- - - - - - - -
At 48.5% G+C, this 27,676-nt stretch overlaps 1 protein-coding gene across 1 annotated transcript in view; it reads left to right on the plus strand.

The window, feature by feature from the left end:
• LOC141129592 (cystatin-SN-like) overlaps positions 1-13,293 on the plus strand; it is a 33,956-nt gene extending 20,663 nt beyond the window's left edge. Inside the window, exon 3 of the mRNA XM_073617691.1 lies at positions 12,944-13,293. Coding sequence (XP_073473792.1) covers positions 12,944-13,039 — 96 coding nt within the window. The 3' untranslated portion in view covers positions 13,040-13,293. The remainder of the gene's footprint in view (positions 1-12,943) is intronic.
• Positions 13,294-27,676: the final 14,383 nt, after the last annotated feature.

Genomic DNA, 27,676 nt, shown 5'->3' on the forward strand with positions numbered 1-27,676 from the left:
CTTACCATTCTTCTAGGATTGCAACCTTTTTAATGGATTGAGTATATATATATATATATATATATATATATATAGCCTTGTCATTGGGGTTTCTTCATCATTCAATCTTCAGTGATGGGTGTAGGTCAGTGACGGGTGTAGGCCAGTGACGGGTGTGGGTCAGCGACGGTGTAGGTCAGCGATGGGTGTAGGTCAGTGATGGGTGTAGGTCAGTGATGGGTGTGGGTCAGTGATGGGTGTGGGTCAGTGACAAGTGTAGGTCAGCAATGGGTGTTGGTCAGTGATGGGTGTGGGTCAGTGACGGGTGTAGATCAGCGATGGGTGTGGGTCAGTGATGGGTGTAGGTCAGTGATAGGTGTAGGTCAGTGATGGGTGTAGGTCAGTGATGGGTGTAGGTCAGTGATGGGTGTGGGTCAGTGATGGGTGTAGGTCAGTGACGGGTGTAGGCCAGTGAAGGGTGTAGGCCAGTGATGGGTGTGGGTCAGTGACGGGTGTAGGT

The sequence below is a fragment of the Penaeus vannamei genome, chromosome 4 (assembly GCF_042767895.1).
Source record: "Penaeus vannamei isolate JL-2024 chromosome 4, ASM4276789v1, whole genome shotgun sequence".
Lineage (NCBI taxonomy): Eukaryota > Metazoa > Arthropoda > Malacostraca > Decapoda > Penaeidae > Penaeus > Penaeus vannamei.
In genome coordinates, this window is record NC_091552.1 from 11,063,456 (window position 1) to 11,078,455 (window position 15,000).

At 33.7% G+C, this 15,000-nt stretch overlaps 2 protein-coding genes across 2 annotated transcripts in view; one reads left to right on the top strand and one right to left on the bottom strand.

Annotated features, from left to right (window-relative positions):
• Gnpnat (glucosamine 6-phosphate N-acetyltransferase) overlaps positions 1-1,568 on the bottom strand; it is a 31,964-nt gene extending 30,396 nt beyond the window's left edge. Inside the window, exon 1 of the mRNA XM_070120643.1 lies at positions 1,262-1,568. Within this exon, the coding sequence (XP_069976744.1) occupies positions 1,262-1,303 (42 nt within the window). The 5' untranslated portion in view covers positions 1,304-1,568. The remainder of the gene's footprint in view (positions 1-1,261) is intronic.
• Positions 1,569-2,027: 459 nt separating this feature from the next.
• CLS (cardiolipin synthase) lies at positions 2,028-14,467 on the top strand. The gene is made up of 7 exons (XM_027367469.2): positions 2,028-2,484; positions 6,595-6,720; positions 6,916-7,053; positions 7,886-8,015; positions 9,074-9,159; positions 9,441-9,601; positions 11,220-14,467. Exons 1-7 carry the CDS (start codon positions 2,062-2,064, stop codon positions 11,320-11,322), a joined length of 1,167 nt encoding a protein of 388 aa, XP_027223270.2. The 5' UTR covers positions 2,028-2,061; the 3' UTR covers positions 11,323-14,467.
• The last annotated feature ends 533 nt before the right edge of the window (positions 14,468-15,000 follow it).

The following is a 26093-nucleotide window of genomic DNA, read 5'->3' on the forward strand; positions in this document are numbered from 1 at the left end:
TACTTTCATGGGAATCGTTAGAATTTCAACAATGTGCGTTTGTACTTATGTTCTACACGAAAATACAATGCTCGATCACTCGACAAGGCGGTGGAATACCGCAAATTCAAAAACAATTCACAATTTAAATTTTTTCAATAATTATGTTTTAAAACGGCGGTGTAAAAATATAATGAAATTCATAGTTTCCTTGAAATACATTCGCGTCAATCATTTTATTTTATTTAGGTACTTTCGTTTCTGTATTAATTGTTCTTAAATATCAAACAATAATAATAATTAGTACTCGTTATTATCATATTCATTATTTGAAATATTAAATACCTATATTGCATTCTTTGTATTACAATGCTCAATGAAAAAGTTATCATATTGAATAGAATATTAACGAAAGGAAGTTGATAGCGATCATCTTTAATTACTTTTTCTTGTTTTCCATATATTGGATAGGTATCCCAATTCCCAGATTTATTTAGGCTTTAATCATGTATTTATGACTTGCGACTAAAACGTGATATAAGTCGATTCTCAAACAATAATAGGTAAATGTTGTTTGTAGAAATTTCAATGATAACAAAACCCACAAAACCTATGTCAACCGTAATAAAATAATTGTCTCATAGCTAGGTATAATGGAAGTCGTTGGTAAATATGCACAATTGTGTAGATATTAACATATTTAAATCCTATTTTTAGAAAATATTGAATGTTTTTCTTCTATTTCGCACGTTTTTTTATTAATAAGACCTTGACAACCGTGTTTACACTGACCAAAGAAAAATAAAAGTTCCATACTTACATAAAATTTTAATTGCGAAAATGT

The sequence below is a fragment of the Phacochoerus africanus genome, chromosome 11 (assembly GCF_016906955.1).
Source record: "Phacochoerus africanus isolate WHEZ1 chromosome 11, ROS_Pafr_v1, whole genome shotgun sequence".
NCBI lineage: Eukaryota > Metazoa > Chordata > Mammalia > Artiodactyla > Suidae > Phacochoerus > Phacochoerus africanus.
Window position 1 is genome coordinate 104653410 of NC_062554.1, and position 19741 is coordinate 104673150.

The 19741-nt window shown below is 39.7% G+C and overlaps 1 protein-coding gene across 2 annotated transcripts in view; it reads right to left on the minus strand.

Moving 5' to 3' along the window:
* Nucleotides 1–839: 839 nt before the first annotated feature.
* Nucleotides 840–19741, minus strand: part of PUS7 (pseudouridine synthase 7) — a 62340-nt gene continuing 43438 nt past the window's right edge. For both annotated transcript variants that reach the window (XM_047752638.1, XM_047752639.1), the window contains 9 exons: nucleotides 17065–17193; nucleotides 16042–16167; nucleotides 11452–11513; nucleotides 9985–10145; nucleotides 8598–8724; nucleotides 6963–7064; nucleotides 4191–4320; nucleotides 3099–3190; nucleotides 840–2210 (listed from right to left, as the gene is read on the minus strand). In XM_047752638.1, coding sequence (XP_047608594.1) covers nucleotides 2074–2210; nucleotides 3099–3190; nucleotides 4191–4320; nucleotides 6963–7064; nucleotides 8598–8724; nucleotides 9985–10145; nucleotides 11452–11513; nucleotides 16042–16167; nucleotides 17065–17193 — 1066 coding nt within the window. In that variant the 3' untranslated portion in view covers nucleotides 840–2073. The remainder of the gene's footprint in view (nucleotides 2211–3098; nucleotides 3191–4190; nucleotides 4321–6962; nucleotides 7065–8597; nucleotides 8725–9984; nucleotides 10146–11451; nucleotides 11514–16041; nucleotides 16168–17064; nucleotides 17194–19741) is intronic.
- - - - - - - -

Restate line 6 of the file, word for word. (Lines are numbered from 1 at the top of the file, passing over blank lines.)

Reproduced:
CTTACCATTCTTCTAGGATTGCAACCTTTTTAATGGATTGAGTATATATATATATATATATATATATATATATAGCCTTGTCATTGGGGTTTCTTCATCATTCAATCTTCAGTGATGGGTGTAGGTCAGTGACGGGTGTAGGCCAGTGACGGGTGTGGGTCAGCGACGGTGTAGGTCAGCGATGGGTGTAGGTCAGTGATGGGTGTAGGTCAGTGATGGGTGTGGGTCAGTGATGGGTGTGGGTCAGTGACAAGTGTAGGTCAGCAATGGGTGTTGGTCAGTGATGGGTGTGGGTCAGTGACGGGTGTAGATCAGCGATGGGTGTGGGTCAGTGATGGGTGTAGGTCAGTGATAGGTGTAGGTCAGTGATGGGTGTAGGTCAGTGATGGGTGTAGGTCAGTGATGGGTGTGGGTCAGTGATGGGTGTAGGTCAGTGACGGGTGTAGGCCAGTGAAGGGTGTAGGCCAGTGATGGGTGTGGGTCAGTGACGGGTGTAGGT